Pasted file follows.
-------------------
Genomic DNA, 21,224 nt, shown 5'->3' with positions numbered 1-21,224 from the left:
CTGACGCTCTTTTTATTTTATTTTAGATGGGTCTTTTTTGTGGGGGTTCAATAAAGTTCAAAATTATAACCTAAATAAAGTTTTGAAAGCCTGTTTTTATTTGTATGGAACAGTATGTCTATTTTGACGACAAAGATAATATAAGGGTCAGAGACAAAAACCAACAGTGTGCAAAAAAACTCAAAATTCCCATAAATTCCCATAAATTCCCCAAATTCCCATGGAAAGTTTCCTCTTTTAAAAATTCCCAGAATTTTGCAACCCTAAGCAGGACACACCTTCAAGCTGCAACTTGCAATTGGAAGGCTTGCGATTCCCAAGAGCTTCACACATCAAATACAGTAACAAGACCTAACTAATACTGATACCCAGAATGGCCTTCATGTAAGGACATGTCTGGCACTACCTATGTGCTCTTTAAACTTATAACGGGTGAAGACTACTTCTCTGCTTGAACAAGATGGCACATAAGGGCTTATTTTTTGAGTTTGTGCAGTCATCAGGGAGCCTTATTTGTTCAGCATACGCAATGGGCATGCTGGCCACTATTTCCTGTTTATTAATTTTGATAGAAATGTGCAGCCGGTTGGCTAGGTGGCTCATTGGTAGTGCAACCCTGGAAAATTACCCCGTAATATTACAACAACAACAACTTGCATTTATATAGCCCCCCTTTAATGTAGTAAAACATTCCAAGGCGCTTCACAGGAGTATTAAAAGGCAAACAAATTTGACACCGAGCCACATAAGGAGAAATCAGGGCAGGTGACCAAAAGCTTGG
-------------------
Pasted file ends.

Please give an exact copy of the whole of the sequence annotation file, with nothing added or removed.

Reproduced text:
Genomic DNA, 21,224 nt, shown 5'->3' with positions numbered 1-21,224 from the left:
CTGACGCTCTTTTTATTTTATTTTAGATGGGTCTTTTTTGTGGGGGTTCAATAAAGTTCAAAATTATAACCTAAATAAAGTTTTGAAAGCCTGTTTTTATTTGTATGGAACAGTATGTCTATTTTGACGACAAAGATAATATAAGGGTCAGAGACAAAAACCAACAGTGTGCAAAAAAACTCAAAATTCCCATAAATTCCCATAAATTCCCCAAATTCCCATGGAAAGTTTCCTCTTTTAAAAATTCCCAGAATTTTGCAACCCTAAGCAGGACACACCTTCAAGCTGCAACTTGCAATTGGAAGGCTTGCGATTCCCAAGAGCTTCACACATCAAATACAGTAACAAGACCTAACTAATACTGATACCCAGAATGGCCTTCATGTAAGGACATGTCTGGCACTACCTATGTGCTCTTTAAACTTATAACGGGTGAAGACTACTTCTCTGCTTGAACAAGATGGCACATAAGGGCTTATTTTTTGAGTTTGTGCAGTCATCAGGGAGCCTTATTTGTTCAGCATACGCAATGGGCATGCTGGCCACTATTTCCTGTTTATTAATTTTGATAGAAATGTGCAGCCGGTTGGCTAGGTGGCTCATTGGTAGTGCAACCCTGGAAAATTACCCCGTAATATTACAACAACAACAACTTGCATTTATATAGCCCCCCTTTAATGTAGTAAAACATTCCAAGGCGCTTCACAGGAGTATTAAAAGGCAAACAAATTTGACACCGAGCCACATAAGGAGAAATCAGGGCAGGTGACCAAAAGCTTGG